Glunt Industries Invests in Employees, Equipment

WARREN, Ohio — Glunt Industries Inc. stands to become more productive and efficient this year as it makes the investments necessary in the two key areas of its business: people and equipment.

Gary Shells, Glunt corporate manager, says the backlog of orders is strong and demand in the manufacturing sectors it serves – mostly steel and aluminum mills – remains steady.

“The manufacturing sector is pretty solid,” Shells says. “I don’t see any letup in this market right now.”

The bulk of the company’s business is refurbishing equipment and components such as shears, rolls, presses, gearboxes, spindles, coil assemblies and hundreds of other parts for the steel and aluminum industries, Shells says.

“About 75% to 85% of our business is reconditioning,” the corporate manager says. The rest of the business is dedicated to the manufacture of new components for an assortment of industries.

Last year, Glunt commissioned a new bridge mill, a computer numerical controlled, or CNC, vertical machining center capable of machining a part in one operation. Where a conventional machining operation can take as many as 10 setups to complete, a CNC bridge mill can turn, bore and drill more accurately in a single setting.

“This will do it all in one shot,” he says. “They’re all CNCs. They’re very fast. They’re very efficient. And they’re very accurate.”

The company has eight such machines in the plant and another bridge mill Glunt purchased is set to be installed toward the middle of this year, Shells says. “Were you to walk in here 10 or 12 years ago, the plant would have been filled with older machines dating to the 1980s,” he relates. “Now, we’ve revamped this whole shop and invested in late-model CNC equipment.”

Glunt’s 90,000-squre-foot plant on North River Road also houses older pieces of equipment such as lathes, boring mills and other traditional tools of the trade.

Investing in new machinery is especially important so the company can stay ahead of the market and remain competitive, even in good times. “I think there’s a sense of sustainability in the market, especially in the flat-rolled and sheet-metal sector,” he remarks. “Our orders are very strong, and there’s no indication of a major slowdown.”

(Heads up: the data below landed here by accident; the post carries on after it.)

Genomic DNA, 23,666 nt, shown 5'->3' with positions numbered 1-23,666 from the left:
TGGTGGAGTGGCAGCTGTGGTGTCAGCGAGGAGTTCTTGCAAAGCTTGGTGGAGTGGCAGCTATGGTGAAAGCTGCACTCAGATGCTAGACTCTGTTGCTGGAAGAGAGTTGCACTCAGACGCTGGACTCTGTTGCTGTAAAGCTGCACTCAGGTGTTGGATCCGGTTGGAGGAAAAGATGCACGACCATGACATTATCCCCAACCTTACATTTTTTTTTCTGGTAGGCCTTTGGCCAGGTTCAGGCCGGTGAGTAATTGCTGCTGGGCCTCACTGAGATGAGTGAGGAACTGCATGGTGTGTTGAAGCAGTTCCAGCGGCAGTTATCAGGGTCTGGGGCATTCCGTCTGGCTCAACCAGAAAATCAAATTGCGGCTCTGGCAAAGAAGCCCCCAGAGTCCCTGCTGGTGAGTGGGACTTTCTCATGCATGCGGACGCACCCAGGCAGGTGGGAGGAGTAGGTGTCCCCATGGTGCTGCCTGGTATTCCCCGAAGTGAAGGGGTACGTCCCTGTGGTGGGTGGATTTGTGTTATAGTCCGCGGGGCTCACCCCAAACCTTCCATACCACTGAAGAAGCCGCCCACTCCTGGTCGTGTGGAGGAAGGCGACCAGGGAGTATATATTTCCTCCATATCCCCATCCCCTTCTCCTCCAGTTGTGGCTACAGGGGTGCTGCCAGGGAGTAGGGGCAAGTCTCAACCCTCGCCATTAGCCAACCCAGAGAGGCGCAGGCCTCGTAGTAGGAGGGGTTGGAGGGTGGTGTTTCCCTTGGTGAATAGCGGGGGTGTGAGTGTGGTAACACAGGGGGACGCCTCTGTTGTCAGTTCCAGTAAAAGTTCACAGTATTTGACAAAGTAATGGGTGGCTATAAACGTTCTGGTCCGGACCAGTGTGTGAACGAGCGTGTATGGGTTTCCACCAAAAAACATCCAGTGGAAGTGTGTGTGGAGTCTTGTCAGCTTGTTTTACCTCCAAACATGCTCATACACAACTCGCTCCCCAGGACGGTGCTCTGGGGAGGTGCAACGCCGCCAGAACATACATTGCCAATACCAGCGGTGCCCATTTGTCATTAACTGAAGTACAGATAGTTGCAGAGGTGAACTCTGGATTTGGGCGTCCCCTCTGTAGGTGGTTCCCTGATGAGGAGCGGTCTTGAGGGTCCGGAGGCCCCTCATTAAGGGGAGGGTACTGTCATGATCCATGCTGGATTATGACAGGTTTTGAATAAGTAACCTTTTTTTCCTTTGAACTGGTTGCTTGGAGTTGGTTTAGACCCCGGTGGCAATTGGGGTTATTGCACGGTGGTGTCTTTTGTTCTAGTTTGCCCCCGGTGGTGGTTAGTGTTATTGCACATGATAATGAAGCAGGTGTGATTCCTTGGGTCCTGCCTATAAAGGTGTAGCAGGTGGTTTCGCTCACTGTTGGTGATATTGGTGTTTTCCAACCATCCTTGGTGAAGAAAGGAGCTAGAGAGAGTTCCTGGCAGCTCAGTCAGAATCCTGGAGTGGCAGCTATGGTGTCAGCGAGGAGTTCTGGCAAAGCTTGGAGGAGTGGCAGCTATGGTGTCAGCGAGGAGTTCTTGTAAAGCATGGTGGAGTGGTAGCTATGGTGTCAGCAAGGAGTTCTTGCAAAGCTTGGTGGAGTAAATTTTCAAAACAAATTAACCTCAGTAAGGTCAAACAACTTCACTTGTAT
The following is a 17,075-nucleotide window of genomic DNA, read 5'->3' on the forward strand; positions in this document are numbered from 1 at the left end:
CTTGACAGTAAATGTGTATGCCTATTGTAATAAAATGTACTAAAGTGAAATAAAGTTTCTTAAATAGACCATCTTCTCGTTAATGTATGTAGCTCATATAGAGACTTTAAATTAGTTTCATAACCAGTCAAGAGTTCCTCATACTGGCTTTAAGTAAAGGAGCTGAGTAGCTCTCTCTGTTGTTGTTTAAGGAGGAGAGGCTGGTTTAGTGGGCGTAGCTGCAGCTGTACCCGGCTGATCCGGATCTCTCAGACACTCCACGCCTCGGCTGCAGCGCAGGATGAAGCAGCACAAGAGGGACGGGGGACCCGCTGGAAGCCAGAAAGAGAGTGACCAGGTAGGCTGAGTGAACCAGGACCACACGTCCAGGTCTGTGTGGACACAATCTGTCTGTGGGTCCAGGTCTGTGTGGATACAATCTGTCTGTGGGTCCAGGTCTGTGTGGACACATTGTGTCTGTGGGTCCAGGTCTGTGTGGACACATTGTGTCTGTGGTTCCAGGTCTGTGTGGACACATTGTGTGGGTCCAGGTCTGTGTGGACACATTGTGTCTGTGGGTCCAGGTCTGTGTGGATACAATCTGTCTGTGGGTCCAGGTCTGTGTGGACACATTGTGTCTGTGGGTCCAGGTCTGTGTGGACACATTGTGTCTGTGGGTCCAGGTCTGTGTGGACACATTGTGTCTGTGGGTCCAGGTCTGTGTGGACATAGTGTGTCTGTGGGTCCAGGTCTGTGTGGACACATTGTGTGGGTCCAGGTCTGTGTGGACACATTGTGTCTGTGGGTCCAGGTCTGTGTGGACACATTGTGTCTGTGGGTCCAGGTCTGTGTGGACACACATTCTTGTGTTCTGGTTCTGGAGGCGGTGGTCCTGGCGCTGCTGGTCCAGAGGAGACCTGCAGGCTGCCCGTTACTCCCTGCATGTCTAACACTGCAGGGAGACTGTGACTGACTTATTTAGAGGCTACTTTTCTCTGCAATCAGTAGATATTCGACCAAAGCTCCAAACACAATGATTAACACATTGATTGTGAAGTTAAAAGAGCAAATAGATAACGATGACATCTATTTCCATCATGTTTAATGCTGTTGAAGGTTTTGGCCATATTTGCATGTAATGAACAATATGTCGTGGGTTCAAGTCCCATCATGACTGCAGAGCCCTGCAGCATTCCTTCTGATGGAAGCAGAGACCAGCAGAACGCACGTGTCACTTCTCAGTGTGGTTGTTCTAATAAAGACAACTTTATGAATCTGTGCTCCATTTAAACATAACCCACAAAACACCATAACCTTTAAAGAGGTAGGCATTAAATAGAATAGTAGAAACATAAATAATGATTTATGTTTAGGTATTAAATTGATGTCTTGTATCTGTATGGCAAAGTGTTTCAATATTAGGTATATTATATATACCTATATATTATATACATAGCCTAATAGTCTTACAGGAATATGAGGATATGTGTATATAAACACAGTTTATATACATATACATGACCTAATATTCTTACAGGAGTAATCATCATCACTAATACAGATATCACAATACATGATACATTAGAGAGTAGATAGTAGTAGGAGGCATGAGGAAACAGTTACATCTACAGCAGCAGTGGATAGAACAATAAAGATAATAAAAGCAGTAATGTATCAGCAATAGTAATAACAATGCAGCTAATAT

The automotive market, for example, is very robust, as is the durable goods sector that includes appliances and other household goods, Shells notes. “From a sales standpoint, 2014 was a very good year,” he adds. “We were probably 5% to 10% above 2013.”

Key to Glunt’s success is its diversified customer base and its ability to serve just about any market that uses equipment or machinery. “We’re a job shop,” Shells says. “We’re very diversified with the equipment we have and the people we have on staff.”

Regardless, the job market remains tight when it comes to finding qualified machinists, welders and fabricators. “There are manpower issues with this area,” Shells says, “as it is with the rest of the country.”

Last year, the situation prompted Glunt to develop an internal training program designed to educate both new hires and existing employees who demonstrate potential and the desire to improve their skills, he says.

“We’re working with some of the schools in the area as well as the Mahoning Valley Manufacturers Coalition,” Shells says.

The program offers a comprehensive curriculum that involves more formal training than the previous efforts the company pursued. “We’ll bring in some guys who have had some schooling and work with them,” Shells says.

The program is open as well to existing employees who demonstrate the aptitude and skills necessary to move ahead. “There are four in the program right now,” he reports.

While it would be ideal to hire a turnkey machinist who requires little or no training, Shells says it’s likely that any new hire will require some investment from the company. “You’re always looking for the guy who can come in and hit the ground running,” he comments, “but the reality is that you have to invest.”

On any given day, Glunt handles between 50 to 75 projects on the shop floor as workers perform welding, machining, fitting and grinding operations for major industrial customers across the country. The business employs 175 among its three plants.

Larry Bugno, an assembler at Glunt, says his job is to fit parts together that will eventually become a newly reconditioned machine or piece of equipment. “I sand, cut it, grind on it,” he says, until the part fits. “I’ve been in this business for about 40 years.”

Each piece of equipment in need of reconditioning receives a complete makeover, Shells says. Large machines the steel industry uses are completely taken apart, fitted with new components as necessary, reassembled, painted, and shipped back to the customer.

On this late January day, Bugno is busy fitting parts that will make up a shear. “I’ve put a few of these together,” he says with a laugh. “But, it’s really nice because it’s not like an assembly line. There’s something different every day.”

Pictured: 2014 was “a very good year” for sales, says Glunt corporate manager Gary Shells. Sales rose 5% from the year before.

Copyright 2024 The Business Journal, Youngstown, Ohio.